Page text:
American ambassadors in Arab lands

 by Judith Fein

Photo Slide Show by Paul Ross

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“What country you from?” two young men shouted at me from the stalls where they sold clothing.

“United States,” I answered.

“America! We love America!” they replied, grinning broadly.

The stalls were in the souk in Aleppo, and Aleppo, which has been inhabited by our species since the llth century B.C., is in northern Syria. Yes, an Arab country. Where cautious Americans are not supposed to go.

In Damascus, the capital, I was picking food from a sumptuous buffet and piling it on my china plate when the restaurant owner approached me.

“Where do you come from?” he asked.

“The United States,” I said. “And it’s my birthday today. This is my celebration.”

“Your birthday? Come with me, please.”

I followed him over to a large, standing, locked glass showcase which displayed jewelry and antiquities. He unlocked the case and withdrew a stone.

“Here, for you,” he said. “It’s a rock from the moon. May you have a wonderful day.”

I carried a piece of the moon in one hand, my plate in the other, and I sat down at a long, communal table and felt like crying. How can the Western media continue to spew out tired stereotypes of angry Muslim men, poised on the edge of violence, their faces twisted in hatred, their arms pulsing in the air as they call out to their god? Why don’t we ever see the guys who work in the souk or the restaurant owner on TV?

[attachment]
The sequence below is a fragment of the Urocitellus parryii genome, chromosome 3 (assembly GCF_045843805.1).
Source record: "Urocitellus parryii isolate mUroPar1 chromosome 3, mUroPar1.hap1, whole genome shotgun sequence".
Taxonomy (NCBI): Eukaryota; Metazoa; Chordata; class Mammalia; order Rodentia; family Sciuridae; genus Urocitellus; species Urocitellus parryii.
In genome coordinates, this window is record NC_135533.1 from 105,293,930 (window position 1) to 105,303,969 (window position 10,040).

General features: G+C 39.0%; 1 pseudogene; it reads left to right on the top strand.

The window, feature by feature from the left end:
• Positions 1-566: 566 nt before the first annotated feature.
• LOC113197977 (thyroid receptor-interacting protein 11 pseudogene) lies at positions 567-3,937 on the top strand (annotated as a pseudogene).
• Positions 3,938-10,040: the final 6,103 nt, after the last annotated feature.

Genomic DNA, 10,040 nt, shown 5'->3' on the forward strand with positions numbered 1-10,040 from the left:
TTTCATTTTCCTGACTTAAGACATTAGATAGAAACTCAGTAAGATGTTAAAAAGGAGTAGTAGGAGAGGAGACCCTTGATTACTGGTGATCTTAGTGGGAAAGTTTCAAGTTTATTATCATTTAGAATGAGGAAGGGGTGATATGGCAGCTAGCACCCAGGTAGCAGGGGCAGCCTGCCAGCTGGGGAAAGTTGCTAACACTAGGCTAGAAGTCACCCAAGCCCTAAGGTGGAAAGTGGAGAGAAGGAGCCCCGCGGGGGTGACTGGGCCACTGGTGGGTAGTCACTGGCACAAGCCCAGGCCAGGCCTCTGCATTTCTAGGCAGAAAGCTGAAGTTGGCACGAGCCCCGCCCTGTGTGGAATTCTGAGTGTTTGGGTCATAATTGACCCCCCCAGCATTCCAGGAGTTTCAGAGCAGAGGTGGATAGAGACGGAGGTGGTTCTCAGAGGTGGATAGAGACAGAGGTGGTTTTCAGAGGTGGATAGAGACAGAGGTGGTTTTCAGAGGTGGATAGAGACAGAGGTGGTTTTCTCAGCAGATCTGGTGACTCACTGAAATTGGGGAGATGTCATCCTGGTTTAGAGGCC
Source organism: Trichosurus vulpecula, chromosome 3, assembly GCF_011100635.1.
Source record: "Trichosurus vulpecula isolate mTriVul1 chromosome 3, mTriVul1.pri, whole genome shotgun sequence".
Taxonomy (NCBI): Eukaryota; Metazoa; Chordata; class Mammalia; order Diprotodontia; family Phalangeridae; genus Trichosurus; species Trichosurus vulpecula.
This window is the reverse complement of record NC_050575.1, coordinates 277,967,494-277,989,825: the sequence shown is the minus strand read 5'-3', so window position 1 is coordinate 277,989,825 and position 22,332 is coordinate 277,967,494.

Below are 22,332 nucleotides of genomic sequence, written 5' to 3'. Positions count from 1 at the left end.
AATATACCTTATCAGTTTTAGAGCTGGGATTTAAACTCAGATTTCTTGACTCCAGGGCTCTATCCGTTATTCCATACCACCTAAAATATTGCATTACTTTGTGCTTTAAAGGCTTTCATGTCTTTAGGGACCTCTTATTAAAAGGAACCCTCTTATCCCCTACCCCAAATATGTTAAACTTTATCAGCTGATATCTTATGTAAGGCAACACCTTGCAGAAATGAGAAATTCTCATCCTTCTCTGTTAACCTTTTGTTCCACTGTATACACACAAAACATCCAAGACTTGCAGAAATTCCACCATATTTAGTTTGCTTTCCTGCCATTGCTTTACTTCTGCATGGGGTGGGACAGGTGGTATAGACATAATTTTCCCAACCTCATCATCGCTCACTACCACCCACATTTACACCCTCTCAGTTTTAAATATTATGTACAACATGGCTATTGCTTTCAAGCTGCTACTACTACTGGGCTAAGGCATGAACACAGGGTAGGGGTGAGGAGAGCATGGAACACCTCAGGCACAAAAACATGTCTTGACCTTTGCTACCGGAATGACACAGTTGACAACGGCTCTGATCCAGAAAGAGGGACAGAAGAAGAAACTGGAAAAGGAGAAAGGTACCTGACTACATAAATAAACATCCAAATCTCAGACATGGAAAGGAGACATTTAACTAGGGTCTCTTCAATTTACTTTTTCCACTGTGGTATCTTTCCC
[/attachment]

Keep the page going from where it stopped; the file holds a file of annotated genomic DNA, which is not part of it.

Muslim Arabs are the sons of Abraham. Four millennia ago, Abraham sat outside his tent in the desert and longed for travelers to come. When they did, his wife Sarah bustled around, preparing food and drink (I don’t think Abraham was much of a cook). Ever since that time, and probably long before, hospitality was a way of life. God smiled upon it. On the earthly plane, humans have always needed each other. If you provide for travelers, one day you will be traveling yourself and someone will provide for you. In Biblical terms, what goes aroundeth comes aroundeth.